Meningitis is an inflammation of the membranes (meninges) surrounding your brain and spinal cord.
The swelling from meningitis typically triggers symptoms such as headache, fever and a stiff neck.
Seek immediate medical care if you suspect that someone has meningitis. Early treatment of bacterial meningitis can prevent serious complication
Early meningitis symptoms may mimic the flu (influenza). Symptoms may develop over several hours or over a few days.
Possible signs and symptoms in anyone older than the age of 2 include:
- Sudden high fever
- Stiff neck
- Severe headache that seems different than normal
- Headache with nausea or vomiting
- Confusion or difficulty concentrating
- Sleepiness or difficulty waking
- Sensitivity to light
- No appetite or thirst
- Skin rash (sometimes, such as in meningococcal meningitis)
When to see a doctor
Seek immediate medical care if you or someone in your family has meningitis symptoms, such as:
- Severe, unrelenting headache
- Stiff neck
Bacterial meningitis is serious, and can be fatal within days without prompt antibiotic treatment. Delayed treatment increases the risk of permanent brain damage or death.
It’s also important to talk to your doctor if a family member or someone you work with has meningitis. You may need to take medications to prevent getting the infection.
Risk factors for meningitis include:
- Skipping vaccinations. Risk rises for anyone who hasn’t completed the recommended childhood or adult vaccination schedule.
- Age. Most cases of viral meningitis occur in children younger than age 5. Bacterial meningitis is common in those under age 20.
- Living in a community setting. College students living in dormitories, personnel on military bases, and children in boarding schools and child care facilities are at greater risk of meningococcal meningitis. This is probably because the bacterium is spread by the respiratory route, and spreads quickly through large groups.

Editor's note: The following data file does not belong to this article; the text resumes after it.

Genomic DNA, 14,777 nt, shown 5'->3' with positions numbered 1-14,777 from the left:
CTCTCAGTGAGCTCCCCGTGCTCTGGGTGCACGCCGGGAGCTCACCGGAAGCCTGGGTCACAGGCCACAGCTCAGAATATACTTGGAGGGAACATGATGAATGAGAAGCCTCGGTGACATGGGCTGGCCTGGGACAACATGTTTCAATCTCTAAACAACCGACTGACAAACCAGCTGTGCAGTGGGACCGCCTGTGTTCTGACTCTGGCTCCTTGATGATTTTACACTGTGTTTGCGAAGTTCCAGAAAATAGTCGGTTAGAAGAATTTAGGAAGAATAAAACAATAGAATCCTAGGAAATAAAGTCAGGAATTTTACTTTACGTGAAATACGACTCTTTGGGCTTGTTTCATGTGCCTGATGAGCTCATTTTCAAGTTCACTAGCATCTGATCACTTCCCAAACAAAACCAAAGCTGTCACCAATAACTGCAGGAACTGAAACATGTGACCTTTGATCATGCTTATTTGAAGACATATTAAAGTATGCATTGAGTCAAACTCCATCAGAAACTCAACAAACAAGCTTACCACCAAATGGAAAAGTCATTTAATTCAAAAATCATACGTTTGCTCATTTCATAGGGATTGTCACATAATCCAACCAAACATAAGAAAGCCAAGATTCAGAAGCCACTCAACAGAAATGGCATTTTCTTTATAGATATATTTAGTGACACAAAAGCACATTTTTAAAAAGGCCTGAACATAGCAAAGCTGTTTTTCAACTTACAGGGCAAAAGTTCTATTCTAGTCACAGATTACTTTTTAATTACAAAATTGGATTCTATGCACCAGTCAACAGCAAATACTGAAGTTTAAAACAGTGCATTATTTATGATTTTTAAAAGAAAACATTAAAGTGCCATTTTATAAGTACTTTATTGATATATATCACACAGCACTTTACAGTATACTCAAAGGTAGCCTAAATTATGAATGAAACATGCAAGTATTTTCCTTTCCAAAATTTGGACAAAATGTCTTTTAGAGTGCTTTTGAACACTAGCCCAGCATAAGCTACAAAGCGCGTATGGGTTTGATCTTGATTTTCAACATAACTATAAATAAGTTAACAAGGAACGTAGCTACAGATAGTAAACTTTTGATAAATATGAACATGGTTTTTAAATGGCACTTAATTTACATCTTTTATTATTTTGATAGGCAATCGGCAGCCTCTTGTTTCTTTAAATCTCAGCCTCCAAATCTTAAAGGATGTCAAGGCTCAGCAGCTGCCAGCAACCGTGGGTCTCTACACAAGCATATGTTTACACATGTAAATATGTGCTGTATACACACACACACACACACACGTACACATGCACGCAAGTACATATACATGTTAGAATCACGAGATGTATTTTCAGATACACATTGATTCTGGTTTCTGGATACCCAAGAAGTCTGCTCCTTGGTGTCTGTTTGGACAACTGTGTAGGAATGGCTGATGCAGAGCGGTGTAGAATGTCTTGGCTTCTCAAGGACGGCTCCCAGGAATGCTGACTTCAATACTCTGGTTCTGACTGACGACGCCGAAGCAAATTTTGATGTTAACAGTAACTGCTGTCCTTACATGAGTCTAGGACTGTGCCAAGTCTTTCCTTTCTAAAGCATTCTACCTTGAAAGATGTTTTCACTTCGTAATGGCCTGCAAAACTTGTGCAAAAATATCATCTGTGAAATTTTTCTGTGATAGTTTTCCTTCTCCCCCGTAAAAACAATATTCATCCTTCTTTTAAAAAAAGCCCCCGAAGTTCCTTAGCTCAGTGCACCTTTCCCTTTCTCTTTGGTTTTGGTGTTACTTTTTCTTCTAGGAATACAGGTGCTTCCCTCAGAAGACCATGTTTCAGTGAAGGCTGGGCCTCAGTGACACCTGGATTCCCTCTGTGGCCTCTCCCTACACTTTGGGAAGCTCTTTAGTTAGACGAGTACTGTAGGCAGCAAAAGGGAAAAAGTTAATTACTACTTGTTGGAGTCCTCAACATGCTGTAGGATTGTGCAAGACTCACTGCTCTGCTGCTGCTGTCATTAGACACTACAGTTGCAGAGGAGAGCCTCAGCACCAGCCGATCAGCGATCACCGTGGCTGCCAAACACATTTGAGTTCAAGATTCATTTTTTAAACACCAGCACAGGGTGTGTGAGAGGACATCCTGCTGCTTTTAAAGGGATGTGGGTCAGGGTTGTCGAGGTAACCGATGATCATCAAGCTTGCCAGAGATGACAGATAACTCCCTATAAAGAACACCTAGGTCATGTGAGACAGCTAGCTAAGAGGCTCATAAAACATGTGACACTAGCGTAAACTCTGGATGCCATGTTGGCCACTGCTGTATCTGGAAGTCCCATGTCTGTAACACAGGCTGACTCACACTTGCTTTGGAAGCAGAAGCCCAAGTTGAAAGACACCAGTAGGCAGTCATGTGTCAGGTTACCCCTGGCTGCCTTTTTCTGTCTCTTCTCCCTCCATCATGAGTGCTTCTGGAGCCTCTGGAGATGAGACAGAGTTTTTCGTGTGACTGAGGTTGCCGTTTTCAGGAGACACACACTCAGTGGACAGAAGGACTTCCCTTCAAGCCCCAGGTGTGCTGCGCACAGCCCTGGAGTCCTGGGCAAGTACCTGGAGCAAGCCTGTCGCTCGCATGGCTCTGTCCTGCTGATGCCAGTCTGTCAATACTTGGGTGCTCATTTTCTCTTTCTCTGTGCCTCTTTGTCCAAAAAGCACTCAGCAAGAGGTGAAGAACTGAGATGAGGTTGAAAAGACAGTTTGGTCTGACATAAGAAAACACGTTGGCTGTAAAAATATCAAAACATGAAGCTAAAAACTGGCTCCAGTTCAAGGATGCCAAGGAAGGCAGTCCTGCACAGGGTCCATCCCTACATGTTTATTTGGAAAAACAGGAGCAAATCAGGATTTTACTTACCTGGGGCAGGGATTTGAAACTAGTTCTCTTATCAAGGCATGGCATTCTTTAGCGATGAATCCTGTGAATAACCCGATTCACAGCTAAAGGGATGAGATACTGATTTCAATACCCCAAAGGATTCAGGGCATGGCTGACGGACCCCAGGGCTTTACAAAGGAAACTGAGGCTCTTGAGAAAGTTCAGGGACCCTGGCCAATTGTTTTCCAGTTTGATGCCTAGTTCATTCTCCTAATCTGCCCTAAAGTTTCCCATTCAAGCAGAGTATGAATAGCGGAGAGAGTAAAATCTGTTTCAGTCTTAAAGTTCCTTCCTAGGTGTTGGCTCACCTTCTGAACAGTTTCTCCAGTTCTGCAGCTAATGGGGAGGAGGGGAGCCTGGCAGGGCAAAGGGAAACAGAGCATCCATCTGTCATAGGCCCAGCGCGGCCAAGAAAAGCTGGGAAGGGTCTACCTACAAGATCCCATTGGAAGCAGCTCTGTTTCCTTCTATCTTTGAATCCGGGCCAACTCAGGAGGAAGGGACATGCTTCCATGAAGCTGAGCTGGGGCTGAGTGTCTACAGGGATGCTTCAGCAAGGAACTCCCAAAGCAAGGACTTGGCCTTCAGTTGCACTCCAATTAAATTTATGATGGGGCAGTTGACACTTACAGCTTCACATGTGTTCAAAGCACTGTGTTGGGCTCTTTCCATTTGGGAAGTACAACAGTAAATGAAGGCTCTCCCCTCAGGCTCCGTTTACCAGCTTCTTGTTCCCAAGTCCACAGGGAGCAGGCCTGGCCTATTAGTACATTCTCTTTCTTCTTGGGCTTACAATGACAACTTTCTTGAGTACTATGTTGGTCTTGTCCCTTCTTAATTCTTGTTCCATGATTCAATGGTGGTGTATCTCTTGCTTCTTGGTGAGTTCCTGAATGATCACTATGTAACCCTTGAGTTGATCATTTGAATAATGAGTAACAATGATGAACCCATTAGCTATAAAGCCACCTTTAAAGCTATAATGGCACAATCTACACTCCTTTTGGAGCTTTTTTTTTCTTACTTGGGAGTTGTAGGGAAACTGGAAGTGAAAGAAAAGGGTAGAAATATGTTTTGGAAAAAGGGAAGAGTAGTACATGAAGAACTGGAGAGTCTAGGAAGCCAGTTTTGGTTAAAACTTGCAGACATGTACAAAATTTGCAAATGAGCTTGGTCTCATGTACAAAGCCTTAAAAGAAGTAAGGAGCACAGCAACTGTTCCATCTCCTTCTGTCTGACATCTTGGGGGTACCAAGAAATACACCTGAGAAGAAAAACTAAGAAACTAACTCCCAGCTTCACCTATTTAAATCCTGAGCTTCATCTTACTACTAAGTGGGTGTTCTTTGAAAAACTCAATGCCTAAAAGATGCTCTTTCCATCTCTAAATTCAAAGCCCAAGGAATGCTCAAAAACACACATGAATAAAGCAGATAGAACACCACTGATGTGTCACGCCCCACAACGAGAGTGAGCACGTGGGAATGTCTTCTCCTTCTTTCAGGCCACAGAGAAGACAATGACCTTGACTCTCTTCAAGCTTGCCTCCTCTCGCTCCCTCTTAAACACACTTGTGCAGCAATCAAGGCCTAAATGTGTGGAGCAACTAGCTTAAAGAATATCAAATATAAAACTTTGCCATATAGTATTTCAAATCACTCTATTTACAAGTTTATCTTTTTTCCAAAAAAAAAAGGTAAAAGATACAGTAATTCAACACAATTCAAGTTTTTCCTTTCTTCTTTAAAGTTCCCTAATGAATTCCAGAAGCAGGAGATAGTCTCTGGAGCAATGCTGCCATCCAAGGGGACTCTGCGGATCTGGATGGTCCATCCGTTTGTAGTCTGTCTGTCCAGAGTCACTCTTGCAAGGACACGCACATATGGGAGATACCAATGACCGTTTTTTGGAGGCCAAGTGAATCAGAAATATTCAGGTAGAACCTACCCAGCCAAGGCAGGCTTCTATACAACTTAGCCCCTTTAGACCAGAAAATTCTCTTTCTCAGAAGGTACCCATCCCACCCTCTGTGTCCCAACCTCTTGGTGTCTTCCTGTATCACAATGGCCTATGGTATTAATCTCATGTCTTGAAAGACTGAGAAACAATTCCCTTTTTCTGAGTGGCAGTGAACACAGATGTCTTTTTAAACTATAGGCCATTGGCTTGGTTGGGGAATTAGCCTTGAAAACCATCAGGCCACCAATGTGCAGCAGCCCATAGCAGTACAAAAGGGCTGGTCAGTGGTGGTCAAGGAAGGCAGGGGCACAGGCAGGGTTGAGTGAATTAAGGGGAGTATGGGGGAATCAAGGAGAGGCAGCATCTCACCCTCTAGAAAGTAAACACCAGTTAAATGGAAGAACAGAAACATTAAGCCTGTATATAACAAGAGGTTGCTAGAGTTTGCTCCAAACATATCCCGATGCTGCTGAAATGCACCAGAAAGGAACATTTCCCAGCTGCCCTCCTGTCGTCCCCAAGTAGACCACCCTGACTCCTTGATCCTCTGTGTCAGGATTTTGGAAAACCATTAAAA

- Pregnancy. Pregnancy increases the risk of listeriosis — an infection caused by listeria bacteria, which also may cause meningitis. Listeriosis increases the risk of miscarriage, stillbirth and premature delivery.
- Compromised immune system. AIDS, alcoholism, diabetes, use of immunosuppressant drugs and other factors that affect your immune system also make you more susceptible to meningitis. Having your spleen removed also increases your risk, and patients without a spleen should get vaccinated to minimize that risk.
Meningitis complications can be severe. The longer you or your child has the disease without treatment, the greater the risk of seizures and permanent neurological damage, including:
- Hearing loss
- Memory difficulty
- Learning disabilities
- Brain damage
- Gait problems
- Kidney failure
With proper and timely treatment, even patients with severe meningitis can have good recovery
Common bacteria or viruses that can cause meningitis can spread through coughing, sneezing, kissing, or sharing eating utensils, a toothbrush or a cigarette.
These steps can help prevent meningitis:
- Hand washng. Careful hand-washing helps prevent germs. Teach children to wash their hands often, especially before eating and after using the toilet, spending time in a crowded public place or petting animals. Show them how to vigorously and thoroughly wash and rinse their hands.
- keep good hygiene. Don’t share drinks, foods, straws, eating utensils, lip balms or toothbrushes with anyone else. Teach children and teens to avoid sharing these items too.
- Stay well. Maintain your immune system by getting enough rest, exercising regularly, and eating a healthy diet with plenty of fresh fruits, vegetables and whole grains.
- Cover your mouth. When you need to cough or sneeze, be sure to cover your mouth and nose.
- If you’re pregnant, take care with food. Reduce your risk of listeriosis by cooking meat, including hot dogs and deli meat, to 165 F (74 C). Avoid cheeses made from unpasteurized milk. Choose cheeses that are clearly labeled as being made with pasteurized milk.